The Paris conference is in its final hours. France pushed the deadline for a new—potentially final—draft text to Saturday morning, and if all goes well, countries could adopt it later in the day. Jonathan M. Katz, reporting for the New Republic in Paris, breaks down who wants what in the final deal.
The absence of a final agreement hasn’t stopped everyone from rehearsing their messaging around a deal. The U.S. is no doubt prepared to take a victory lap, PR firms have been on call, and environmentalists are already prepared to “denounce” the expected agreement.
The draft released Thursday was a considerable improvement from earlier this week, except on the usual sticking points: differentiation, loss and damage, and financing. Once the deal is finalized, we’ll sort through the good, the bad, and the empty promises for a final report on whether Paris actually delivers progress on climate change.
Until then, here’s our progress report on COP21. Blue bars indicate progress toward the goals, compared to yesterday, red bars indicate backward momentum, and gray bars indicate no change:
Here’s a roundup of the biggest news from around the conference:
- Jonathan M. Katz, reporting from Paris, ponders whether international aid can work for climate change, especially when countries want accountability for everyone but themselves. (New Republic)
- The final agreement could be ambitious, but if it doesn’t include specific policies and mechanisms to create and measure progress, it will also be meaningless. (New Republic)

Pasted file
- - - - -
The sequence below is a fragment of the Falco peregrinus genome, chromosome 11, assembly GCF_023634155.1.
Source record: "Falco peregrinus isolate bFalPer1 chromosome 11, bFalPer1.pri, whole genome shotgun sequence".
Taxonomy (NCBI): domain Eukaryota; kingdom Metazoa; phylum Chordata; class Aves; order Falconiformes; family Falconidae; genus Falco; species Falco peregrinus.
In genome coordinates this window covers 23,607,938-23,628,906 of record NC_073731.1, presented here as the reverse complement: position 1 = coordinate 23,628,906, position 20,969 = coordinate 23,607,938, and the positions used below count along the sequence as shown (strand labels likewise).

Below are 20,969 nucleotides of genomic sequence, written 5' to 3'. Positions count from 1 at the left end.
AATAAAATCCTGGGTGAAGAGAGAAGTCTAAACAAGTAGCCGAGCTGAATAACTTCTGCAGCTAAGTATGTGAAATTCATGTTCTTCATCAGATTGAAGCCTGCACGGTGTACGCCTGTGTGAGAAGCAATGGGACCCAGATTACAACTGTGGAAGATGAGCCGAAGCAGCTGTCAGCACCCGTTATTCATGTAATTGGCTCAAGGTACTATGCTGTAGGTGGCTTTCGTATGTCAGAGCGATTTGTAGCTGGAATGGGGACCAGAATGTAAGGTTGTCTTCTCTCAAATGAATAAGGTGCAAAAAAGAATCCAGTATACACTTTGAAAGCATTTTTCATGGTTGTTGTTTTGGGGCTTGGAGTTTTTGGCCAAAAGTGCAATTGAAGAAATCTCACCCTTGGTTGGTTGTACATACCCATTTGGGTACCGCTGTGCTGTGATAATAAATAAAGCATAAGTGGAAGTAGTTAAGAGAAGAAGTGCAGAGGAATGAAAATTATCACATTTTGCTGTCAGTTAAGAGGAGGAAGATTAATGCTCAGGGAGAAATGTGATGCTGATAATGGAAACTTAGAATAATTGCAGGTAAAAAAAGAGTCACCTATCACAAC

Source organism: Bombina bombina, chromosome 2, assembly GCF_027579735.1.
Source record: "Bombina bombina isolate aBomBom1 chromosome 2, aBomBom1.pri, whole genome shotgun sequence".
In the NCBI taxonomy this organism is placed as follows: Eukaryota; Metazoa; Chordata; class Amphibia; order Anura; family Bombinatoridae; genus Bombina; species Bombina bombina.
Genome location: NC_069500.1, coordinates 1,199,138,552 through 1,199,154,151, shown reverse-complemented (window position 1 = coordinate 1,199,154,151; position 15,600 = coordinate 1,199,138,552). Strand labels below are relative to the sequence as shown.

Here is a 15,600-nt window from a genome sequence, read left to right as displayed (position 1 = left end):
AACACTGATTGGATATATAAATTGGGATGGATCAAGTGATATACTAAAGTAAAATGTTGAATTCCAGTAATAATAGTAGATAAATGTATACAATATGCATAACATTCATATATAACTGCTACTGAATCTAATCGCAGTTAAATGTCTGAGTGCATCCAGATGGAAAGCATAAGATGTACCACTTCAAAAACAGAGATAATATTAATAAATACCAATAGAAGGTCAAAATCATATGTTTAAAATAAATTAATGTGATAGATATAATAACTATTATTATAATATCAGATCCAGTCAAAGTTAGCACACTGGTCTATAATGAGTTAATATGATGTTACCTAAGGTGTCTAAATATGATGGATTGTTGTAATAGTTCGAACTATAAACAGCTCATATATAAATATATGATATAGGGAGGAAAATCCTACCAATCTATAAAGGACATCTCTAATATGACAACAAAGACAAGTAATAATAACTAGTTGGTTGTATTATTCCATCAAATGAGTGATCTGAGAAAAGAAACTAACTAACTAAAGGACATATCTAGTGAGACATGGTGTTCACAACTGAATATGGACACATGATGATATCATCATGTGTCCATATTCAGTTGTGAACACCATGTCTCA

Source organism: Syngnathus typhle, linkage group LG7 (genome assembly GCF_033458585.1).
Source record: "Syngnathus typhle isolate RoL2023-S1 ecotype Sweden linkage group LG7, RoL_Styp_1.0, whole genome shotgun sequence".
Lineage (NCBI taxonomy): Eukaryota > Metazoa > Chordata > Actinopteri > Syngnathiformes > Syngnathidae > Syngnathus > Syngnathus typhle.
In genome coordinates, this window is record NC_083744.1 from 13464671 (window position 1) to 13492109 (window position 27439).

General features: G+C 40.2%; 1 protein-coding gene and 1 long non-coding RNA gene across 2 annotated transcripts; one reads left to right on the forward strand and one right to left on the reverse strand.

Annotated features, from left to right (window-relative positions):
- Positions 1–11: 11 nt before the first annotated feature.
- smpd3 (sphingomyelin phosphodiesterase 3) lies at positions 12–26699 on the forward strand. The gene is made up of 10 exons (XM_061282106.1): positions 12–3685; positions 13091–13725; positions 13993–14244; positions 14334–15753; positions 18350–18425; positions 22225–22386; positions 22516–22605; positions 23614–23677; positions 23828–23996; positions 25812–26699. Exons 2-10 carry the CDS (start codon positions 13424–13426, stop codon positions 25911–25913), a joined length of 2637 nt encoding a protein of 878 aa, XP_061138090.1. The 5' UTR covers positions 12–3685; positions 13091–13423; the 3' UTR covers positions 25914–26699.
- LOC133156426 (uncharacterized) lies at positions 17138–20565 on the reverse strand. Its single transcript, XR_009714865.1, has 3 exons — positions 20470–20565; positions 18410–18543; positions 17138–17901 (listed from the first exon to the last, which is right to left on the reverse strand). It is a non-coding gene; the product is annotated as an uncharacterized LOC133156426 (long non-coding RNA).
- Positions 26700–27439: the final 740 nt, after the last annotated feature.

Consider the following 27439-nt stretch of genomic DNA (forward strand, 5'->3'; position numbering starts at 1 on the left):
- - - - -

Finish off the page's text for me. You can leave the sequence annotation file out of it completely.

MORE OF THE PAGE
- Scientists say to reach the agreement’s ambitious warming targets, emissions need to be cut deeply and rapidly from 2020 onwards. (Washington Post)
- As talks have continued, couches at Le Bourget have steadily become more occupied with negotiators and reporters working through the night. (New Republic)
- A graphic on sea level rise in Chinese cities if warming reaches 2 degrees. (New York Times)
- Though the final text has not yet been released, environmental activists are gearing up to denounce the agreement. (New Republic)
- To protect their economies, India and Saudi Arabia want to block references in the agreement to a UN study, which found that a 1.5 degree warming limit would be safer for millions in vulnerable countries. (Climate Change News)
- Global PR firms won’t grant interview requests, but they are coordinating images for the countries who have hired them. (Reuters)
- The draft agreement is close to including what a successful agreement needs: a signal to investors that they must remove money in fossil fuels. (New York Times)
- There’s a fan site for French foreign minister Laurent Fabius, because “Fabius u is Fab.” (Tumblr)
Read our previous progress reports: